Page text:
New Pilot Model vs. New PR Stunt. Greenwald points out that at their nadir, NBC too claimed they were abandoning the old pilot system. In retrospect, it seems like NBC’s intent was a transparent ploy to divert attention away from their ratings struggles. Is the Fox situation any different?

Even if it is legitimate, has anything really changed at Fox? While they’ve picked up a couple failed pilots (e.g. Backstrom, Mulaney), for the most part it seems like Fox’s new model really just means that (some) scripts get picked up a year early, so Fox has the first crack at unemployed talent before the standard pilot casting window. What’s to stop everyone else from escalating the arms race and picking up their scripts early as well? (Note: NBC already has a series order (Shades of Blue) in for the 15/16 season.)

Pilot Process vs. Upfront Process.  As domestic ad revenue continues to shrink, international and online rights sales continue to grow in importance. While the traditional upfronts aid in those sales (by being able to show the finished pilots), how exactly will that work with something that effectively doesn’t exist beyond a script? How does Fox sell, say, The Middle Man? “We don’t have a cast or even know which season (if any) it will air, but buy it today, because it’ll be great!”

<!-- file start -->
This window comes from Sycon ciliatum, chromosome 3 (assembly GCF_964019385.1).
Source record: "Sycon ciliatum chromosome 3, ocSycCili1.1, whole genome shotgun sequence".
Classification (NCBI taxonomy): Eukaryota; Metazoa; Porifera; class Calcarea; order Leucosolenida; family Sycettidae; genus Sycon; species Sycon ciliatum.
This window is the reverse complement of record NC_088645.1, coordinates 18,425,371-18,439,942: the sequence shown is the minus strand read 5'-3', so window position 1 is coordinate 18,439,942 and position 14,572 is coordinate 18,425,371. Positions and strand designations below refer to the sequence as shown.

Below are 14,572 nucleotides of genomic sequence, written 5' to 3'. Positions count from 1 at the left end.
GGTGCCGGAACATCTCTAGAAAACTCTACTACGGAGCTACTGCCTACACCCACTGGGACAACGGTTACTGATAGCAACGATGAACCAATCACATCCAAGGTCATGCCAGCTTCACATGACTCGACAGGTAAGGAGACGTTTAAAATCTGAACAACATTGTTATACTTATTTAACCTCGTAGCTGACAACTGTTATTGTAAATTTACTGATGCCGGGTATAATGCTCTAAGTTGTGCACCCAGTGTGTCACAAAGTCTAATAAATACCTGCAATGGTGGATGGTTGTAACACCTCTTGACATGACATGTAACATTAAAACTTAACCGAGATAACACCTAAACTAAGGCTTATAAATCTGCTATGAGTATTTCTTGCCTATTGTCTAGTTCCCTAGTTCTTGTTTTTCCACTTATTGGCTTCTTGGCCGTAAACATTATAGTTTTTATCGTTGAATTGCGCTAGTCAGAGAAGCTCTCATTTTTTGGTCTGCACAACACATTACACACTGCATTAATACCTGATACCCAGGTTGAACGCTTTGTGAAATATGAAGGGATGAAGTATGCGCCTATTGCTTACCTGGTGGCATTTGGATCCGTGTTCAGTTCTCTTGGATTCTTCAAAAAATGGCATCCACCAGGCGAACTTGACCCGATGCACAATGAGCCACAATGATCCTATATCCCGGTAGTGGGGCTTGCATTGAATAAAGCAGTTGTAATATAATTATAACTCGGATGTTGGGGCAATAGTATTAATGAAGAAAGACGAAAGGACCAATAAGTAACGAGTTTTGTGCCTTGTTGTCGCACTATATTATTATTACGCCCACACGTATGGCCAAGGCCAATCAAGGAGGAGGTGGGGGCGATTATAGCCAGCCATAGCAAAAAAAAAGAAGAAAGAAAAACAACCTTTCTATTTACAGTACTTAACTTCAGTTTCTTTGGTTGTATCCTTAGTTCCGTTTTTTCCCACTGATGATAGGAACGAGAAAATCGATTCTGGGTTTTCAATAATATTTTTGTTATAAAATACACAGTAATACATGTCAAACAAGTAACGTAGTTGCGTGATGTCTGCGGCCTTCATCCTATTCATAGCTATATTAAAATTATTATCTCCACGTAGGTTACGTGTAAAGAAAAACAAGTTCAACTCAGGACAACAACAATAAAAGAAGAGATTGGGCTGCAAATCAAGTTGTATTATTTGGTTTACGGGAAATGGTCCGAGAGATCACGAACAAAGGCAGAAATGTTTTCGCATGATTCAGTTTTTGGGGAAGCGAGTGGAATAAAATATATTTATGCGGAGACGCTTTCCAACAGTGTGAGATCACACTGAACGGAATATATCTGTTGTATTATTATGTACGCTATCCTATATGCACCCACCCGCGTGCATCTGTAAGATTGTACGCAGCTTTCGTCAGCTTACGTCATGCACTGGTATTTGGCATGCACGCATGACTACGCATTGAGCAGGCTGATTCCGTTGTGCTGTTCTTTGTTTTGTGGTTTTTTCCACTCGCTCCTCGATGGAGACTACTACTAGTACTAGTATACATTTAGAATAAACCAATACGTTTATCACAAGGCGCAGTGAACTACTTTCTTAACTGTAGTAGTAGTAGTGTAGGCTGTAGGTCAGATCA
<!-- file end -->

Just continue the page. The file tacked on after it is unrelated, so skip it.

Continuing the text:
Tom Shaw is a computer programmer from Milwaukee, WI. Bereft of Lost theories to argue about, he's spent too much time attempting to figure out the TV industry.

Save yourself from hibernating bears! Direct your criticisms to @tvtomshaw instead!

Note: only scripted shows that have aired at least one episode this season are in the table below

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Show Network Status
Back In The Game ABC Canceled
Killer Women ABC Canceled
Lucky 7 ABC Canceled
Mind Games ABC Canceled
Once Upon A Time in Wonderland ABC Canceled
How I Met Your Mother CBS Final Season Finished
We Are Men CBS Canceled
Nikita CW Final Season Finished
American Dad Fox Moving to TBS
Raising Hope Fox Canceled
Rake Fox Canceled
Ironside NBC Canceled
The Michael J. Fox Show NBC Canceled
Sean Saves The World NBC Canceled
Welcome To The Family NBC Canceled
Betrayal ABC Cancellation Predicted
Mixology ABC Cancellation Predicted
The Neighbors ABC Cancellation Predicted
Super Fun Night ABC Cancellation Predicted
Trophy Wife ABC Cancellation Predicted
The Crazy Ones CBS Cancellation Predicted
Hostages CBS Cancellation Predicted
Intelligence CBS Cancellation Predicted
The Mentalist CBS Cancellation Predicted
Beauty & The Beast CW Cancellation Predicted